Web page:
[My Computational Complexity Web Log] Nothing Like a Deadline to Ruin Your Day
Some upcoming deadlines: STOC (11/4), Complexity (11/18), Electronic Commerce (12/7), the new NSF program Theoretical Foundations (1/5), and ICALP (2/13). Feel free to comment if I've missed something.
Since computer science takes its conferences more seriously than the journals and most conferences have hard deadlines, we have become a deadline-driven field. Most authors submit their papers on the deadline day, if not in the last hour or two. Papers get written to meet a deadline which has both good and bad aspects: good in that papers get written and bad in that they get written quickly and often incompletely.
Sometimes conference organizers see a lack of submissions (forgeting that most papers come on deadline day) and extend the deadline by a few days or a week. I've often heard people complain about losing their weekends if a deadline moves from Friday to Monday. Why? You could still submit on Friday. People feel their papers are never complete and they need to keep fixing it up until the last possible second even though these last minute changes will not likely affect acceptance.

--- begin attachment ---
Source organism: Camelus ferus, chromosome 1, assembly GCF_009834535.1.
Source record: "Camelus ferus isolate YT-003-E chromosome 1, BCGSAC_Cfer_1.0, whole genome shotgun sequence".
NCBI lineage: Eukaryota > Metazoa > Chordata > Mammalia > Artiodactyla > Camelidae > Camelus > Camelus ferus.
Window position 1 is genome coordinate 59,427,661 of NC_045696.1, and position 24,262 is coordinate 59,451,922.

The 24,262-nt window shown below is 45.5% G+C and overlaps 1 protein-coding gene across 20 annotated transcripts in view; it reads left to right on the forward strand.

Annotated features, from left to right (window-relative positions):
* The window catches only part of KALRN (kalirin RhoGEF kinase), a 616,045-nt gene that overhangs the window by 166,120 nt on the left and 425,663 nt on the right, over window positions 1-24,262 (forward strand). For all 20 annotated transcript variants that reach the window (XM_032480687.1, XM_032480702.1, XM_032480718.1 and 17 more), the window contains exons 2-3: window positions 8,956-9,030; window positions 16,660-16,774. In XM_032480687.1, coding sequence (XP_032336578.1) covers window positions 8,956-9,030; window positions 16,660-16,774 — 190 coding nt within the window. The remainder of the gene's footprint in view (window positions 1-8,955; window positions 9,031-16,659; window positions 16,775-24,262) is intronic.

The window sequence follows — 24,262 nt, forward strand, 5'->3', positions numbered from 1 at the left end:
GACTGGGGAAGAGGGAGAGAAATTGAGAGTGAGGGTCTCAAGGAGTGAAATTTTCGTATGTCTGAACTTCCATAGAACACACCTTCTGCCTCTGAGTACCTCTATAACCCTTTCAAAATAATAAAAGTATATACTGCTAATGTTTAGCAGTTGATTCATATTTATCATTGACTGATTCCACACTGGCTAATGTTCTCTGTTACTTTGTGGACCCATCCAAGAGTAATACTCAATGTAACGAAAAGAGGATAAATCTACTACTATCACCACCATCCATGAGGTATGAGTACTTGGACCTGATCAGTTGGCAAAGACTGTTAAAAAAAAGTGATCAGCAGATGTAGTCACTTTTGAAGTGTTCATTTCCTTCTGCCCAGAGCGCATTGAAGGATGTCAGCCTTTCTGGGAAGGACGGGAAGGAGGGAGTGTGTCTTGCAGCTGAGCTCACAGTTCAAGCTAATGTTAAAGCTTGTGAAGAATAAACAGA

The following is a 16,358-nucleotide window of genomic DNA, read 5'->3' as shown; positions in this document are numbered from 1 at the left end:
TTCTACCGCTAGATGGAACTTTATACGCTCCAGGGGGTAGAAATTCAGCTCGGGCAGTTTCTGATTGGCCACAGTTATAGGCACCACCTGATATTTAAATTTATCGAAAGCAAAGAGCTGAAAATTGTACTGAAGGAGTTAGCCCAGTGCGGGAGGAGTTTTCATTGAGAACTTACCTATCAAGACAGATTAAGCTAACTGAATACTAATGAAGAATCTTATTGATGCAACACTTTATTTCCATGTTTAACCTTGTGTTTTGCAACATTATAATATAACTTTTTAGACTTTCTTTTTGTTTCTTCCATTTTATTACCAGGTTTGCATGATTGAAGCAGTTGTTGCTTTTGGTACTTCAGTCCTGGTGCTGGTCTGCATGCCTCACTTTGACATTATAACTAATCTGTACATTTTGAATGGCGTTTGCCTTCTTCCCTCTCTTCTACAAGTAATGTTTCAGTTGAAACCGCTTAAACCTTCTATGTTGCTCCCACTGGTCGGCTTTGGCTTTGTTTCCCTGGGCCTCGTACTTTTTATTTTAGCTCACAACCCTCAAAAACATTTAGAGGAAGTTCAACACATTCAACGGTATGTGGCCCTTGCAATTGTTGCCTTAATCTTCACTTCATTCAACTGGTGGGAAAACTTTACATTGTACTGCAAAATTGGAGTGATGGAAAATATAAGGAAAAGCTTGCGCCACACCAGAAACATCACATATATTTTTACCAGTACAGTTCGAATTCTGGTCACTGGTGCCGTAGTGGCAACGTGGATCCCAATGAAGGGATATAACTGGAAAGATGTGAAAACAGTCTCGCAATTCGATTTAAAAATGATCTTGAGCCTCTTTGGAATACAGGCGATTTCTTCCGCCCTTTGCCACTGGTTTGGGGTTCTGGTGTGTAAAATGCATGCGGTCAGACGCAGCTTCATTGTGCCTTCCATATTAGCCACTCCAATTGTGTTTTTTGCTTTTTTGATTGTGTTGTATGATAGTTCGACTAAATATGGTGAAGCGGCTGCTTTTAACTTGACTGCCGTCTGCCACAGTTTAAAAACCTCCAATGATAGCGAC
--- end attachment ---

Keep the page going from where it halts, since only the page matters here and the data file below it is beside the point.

One person I knew once turned down an opportunity to attend a workshop because of a grant deadline on the same week. This was six months beforehand. A little planning is all that's needed to submit the grant one week early but some in our field cannot pull this off even months ahead of time.
Remember that deadlines are upper bounds, no shame in submitting early. And it's not the end of the world if you miss a deadline; there's always another conference with another deadline right around the corner.
Posted by Lance to My Computational Complexity Web Log at 10/26/2004 11:23:32 AM